Alignment, Complexity and the 80/20 rule

Jun 28, 2016

Alignment and the 80/20 Rule |

Dedicating my coaching practice to working with women going through their Third-Life Alignment has got me thinking a lot about what it means to be aligned.


And you know what I’m realizing?

Alignment is complex.


And anyone who tries to convince you that they feel completely aligned in their purpose, their sense of self 100% of the time is a damn liar.

You might be nodding your head and agreeing – of course it’s complex.  Everything is complex.  Life is complex.

But stay with me a little longer here.  Because I’d be willing to bet that there’s at least one person in your life – be they someone you know well or a famous person you admire from afar – that has you convinced, at least as far as their Instagram feed is concerned, that they live a fully aligned life all the time.

And let’s be honest:  seeing the online trappings of others’ seemingly perfect lives makes most of us feel like shit.  At the very least, we point our fingers accusingly and yell “fake!” with an audible twinge of jealousy.

I recently discovered the work of Dr. Robert Kegan, a Harvard psychology professor who has studied adult development and posits a theory that sounds very similar to the Third-Life Alignment concept.  Kegan describes one characteristic of this stage of people’s lives as being an increasing tolerance of complexity and contradiction.  He posits that we have a greater capacity during this time in our lives to conceive of the idea that two seemingly opposite things can both be true.

So to the Instagrammers whose lives look perfect, I propose we yell “boring!” and embrace that alignment probably works on the 80/20 principle.  I propose that we get deeply comfortable with

Pizza nights and green smoothies

Bill-paying day jobs and passionate side hustles

Bold adventures and being afraid of spiders

Living in the ‘burbs and being in a motorcycle club

I propose that we get okay with the fact that some days, weeks, months and even years will find us feeling more aligned with our beliefs, values, and desired ways of being than others.


I propose that we promise ourselves to make the more aligned choice most of the time, and know that that represents a life of just as much integrity as the ideal toward which we strive.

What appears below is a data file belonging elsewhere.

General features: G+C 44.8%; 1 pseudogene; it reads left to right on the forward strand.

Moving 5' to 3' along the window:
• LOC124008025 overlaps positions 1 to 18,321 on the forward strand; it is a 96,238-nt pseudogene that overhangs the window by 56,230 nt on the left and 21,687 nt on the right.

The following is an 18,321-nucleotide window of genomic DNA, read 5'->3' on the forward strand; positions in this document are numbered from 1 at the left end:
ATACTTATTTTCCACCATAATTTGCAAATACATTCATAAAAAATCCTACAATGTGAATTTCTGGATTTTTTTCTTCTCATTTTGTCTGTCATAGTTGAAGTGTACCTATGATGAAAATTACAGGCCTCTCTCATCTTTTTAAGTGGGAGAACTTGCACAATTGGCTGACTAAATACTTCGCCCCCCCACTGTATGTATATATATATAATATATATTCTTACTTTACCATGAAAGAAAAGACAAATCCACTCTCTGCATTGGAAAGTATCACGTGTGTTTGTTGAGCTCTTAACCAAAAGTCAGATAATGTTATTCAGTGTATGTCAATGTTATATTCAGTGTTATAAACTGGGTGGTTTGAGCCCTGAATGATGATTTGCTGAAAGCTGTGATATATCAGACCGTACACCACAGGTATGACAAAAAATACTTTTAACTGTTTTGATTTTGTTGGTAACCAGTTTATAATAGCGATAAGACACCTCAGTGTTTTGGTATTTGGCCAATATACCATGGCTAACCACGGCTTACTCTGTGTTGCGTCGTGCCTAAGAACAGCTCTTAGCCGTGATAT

Your turn:


Do you feel more aligned some days than others?
What makes you feel most aligned with your beliefs, values and desired ways of being?
Are there any key areas of your life that feel really aligned, or really misaligned right now?


Are you going through a Third-Life Alignment?

The Becoming Podcast has been on a short hiatus while I focus on writing my book, but oh what a comeback episode I have for you!

This month, I spoke to Toko-pa Turner, who many of you may know as the unofficial patron saint of many of my circles and gatherings because of the sheer number of times I’ve quoted from the wisdom of her book, Belonging.

Toko-pa is a Canadian author, teacher, and dreamworker. Blending the mystical teachings of Sufism in which she was raised with a Jungian approach to dreams, she founded The Dream School in 2001, from which thousands of students have graduated. She is the author of the award-winning book, Belonging: Remembering Ourselves Home, which explores the themes of exile and belonging through the lens of dreams, mythology, and nature. This book has resonated for readers worldwide, and has been translated into 10 different languages so far. Her work focuses on the relationship between psyche and nature, and how to follow our inner wisdom to meet with the social, psychological, and ecological challenges of our time.

Here’s some of what Toko-pa and I talk about in this episode:

> The dream that changed Toko-pa’s life, causing her to question her career and, ultimately, her identity

> How we can court our dreams to support us during times of radical transformation – and the reasons so many of us have a hard time remembering and working with what shows up in our dreamscape

> Toko-pa’s perspective on the message of Belonging after the divisiveness our society has experienced in the years since it was published

> What happened for both Toko-pa and I when we fell out of belonging from the ideologies of the “wellness world”

> How to build community when you’re under-resourced

> “The Big Lie” when it comes to belonging, and how we can reclaim a sense of belonging to the greater family of things, as Mary Oliver so famously wrote

Listen to the episode on iTunes


Show Notes

Toko-pa’s Website

Belonging:  Remembering Ourselves Home, Toko-pa’s book

The David Abram video about animism mentioned in the interview

Toko-pa’s self-guided program, Dream Drops

Companion, the program that accompanies Belonging


Also, while you’re at it, if you enjoy The Becoming Podcast, I would be so grateful if you would rate and review, and even subscribe to it on iTunes.  That goes a long way to helping more and more people find and benefit from hearing these interviews!  Thank you so much!